In this book, you talk about a meeting that struck you where the CEO was speaking, and you observed how the meeting attendees would listen, but then glance at the CFO to see his reaction. Though the CEO had the title, the CFO was the real leader. Of course, if it happened the other way, you’d expect it (if the attendees subtly glanced at the person with the highest position.) That observation was important to this book. Tell us why.
That experience, and others like it that I was having around that time, indicated to me that people were choosing their leaders based on something other than title and position power. And that was fascinating to me. The more I thought about it, the more sense it made. Until fairly recently, our choice of leader was a life-and-death decision. With a poor leader, you were much more likely to starve to death or be overrun by enemies or fall prey to lawlessness within your own tribe. And even when leaders were chosen for us (the oldest son of the lord, for instance), if that person didn’t lead well, he was likely to be replaced quickly and brutally.
Given all that, it seemed fair to assume that the ability to tell good leaders from bad is a group survival mechanism, wired into all of us. We may not always attend to that wired-in capability; we may get fooled by good PR or our own wishful thinking…but not for long. Again and again, I would see people be tentative in following certain leaders and wholehearted in following others. And with remarkable consistency, it came down to whether or not they were seeing the attributes that show up in these “leader tales”—and that I describe in Leading So People Will Follow.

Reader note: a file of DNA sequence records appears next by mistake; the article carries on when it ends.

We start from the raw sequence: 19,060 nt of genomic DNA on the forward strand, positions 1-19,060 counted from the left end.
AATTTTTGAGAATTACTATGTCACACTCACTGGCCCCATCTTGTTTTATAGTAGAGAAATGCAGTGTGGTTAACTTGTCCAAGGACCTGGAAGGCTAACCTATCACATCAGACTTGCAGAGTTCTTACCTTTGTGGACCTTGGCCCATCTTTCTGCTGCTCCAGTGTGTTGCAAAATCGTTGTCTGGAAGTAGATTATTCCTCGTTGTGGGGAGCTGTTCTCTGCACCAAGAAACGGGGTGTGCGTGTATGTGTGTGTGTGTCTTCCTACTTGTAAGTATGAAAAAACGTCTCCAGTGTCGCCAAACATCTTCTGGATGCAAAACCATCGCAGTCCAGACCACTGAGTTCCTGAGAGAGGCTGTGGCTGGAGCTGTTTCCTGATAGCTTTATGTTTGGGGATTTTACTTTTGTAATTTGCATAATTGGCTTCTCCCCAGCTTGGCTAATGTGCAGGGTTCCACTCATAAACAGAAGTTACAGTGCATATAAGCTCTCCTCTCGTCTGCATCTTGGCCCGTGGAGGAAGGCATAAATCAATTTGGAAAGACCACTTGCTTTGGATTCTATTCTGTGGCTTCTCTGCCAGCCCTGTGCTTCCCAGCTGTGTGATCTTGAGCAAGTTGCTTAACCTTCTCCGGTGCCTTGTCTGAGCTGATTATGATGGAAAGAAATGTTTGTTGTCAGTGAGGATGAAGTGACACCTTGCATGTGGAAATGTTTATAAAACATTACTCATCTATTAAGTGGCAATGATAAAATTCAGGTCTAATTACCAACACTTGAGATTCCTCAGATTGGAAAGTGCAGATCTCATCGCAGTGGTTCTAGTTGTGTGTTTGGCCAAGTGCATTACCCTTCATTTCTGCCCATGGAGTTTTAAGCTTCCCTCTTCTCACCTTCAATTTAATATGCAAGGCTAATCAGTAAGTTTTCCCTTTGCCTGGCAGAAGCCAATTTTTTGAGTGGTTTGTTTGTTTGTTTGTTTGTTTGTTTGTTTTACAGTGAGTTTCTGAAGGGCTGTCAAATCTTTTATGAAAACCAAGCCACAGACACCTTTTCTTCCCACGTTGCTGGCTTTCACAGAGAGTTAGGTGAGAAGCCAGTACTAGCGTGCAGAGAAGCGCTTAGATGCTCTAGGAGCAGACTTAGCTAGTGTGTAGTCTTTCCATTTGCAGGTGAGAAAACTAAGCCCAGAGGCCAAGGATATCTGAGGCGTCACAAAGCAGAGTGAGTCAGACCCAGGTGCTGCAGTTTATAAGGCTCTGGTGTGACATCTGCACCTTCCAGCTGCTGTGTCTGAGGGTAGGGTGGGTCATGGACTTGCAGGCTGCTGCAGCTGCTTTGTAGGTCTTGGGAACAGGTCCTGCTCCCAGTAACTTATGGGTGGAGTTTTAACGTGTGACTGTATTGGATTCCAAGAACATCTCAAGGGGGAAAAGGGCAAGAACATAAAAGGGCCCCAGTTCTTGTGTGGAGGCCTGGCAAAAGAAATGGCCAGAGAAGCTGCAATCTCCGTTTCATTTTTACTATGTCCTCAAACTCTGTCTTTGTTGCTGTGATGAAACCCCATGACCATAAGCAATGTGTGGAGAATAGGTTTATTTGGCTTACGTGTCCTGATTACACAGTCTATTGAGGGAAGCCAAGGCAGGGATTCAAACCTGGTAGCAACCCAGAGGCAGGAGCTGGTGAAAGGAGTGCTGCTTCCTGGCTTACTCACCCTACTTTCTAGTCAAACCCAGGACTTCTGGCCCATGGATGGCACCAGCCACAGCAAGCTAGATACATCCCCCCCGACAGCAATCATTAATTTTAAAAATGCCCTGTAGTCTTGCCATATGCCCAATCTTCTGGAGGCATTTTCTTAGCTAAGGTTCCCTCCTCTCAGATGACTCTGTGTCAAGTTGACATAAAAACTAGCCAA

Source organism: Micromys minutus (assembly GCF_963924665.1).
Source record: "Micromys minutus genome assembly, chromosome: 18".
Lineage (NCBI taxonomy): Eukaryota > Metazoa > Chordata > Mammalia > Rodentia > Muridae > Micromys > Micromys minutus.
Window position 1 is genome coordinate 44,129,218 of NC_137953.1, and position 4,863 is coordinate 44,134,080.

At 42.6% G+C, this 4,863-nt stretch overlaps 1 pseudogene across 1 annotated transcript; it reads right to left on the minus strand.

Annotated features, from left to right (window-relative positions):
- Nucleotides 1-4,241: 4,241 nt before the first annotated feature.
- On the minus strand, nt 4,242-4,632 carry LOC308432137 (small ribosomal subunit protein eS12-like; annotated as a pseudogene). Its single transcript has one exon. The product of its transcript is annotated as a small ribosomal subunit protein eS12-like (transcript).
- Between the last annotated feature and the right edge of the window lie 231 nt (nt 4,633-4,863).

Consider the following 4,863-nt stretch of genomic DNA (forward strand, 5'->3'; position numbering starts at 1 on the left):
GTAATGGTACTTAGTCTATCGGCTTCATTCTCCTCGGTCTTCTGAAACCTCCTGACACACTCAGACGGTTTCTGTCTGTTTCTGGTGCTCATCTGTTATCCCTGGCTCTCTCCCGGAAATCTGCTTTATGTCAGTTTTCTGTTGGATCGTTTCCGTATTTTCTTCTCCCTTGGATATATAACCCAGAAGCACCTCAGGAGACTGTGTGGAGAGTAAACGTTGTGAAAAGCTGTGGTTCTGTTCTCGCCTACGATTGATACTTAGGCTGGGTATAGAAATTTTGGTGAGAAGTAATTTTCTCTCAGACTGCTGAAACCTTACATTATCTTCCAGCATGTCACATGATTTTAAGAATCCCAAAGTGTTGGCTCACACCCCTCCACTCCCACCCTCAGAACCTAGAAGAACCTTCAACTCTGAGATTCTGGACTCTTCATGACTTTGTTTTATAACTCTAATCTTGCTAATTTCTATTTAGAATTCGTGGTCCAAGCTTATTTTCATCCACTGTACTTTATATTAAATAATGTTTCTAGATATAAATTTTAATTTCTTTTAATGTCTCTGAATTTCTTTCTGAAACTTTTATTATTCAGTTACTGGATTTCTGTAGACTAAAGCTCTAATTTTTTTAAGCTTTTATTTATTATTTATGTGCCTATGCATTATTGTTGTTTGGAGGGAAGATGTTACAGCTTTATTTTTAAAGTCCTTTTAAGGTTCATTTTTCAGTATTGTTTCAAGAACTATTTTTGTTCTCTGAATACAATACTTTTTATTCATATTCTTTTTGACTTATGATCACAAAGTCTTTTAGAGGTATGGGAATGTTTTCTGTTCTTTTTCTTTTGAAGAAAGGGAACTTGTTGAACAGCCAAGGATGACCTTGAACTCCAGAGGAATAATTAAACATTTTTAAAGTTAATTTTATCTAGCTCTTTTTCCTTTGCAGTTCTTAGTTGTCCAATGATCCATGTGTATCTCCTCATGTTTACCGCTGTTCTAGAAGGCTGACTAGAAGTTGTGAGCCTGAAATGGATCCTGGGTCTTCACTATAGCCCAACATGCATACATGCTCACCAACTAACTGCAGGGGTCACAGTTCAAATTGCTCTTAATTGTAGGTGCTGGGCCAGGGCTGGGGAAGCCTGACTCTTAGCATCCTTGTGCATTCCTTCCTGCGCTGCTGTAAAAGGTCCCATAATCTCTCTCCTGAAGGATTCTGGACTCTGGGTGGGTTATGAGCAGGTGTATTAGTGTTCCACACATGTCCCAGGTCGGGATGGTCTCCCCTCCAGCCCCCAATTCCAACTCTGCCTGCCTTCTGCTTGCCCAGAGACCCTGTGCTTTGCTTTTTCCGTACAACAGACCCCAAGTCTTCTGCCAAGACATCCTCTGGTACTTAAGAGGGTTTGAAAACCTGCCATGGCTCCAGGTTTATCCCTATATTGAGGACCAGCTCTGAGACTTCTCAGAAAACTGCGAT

You talk about the six traits of a leader. Would you briefly elaborate? Are all of them equal in importance?
The six attributes I extracted from these “leader tales” are Far-sighted, Passionate, Courageous, Wise, Generous, and Trustworthy.
Far-sighted leaders are those who share a compelling and inclusive view of a future they and their followers can achieve together and who model and move toward the vision daily. Passionate leaders remain committed to that vision, to us and the enterprise through adversity and challenge—and at the same time, they’re open to input and new ideas. Courageous leaders make difficult decisions with limited information, even when that’s uncomfortable for them—and they take full responsibility for those decisions.
Wise leaders reflect on their experience, learn from it, and think deeply about how to incorporate their understanding going forward in making the right choices. Generous leaders share what they have—knowledge, power, authority, and resources—and perhaps most important, belief in our capability and our good intentions. Trustworthy leaders can be relied upon to keep their word and deliver on their promises—to do what they say they will do.
They do seem to be equally important. Over the past year, as we created and validated our multi-rater assessment based on these six attributes, our validator discovered that the data showed that each of the six attributes was “necessary but not sufficient” for followability. In other words, you need to be at least pretty good at all of these to be a fully followable leader.
We can’t go through all of them in detail, but let’s pick one. Trustworthy. How does a leader demonstrate trustworthiness?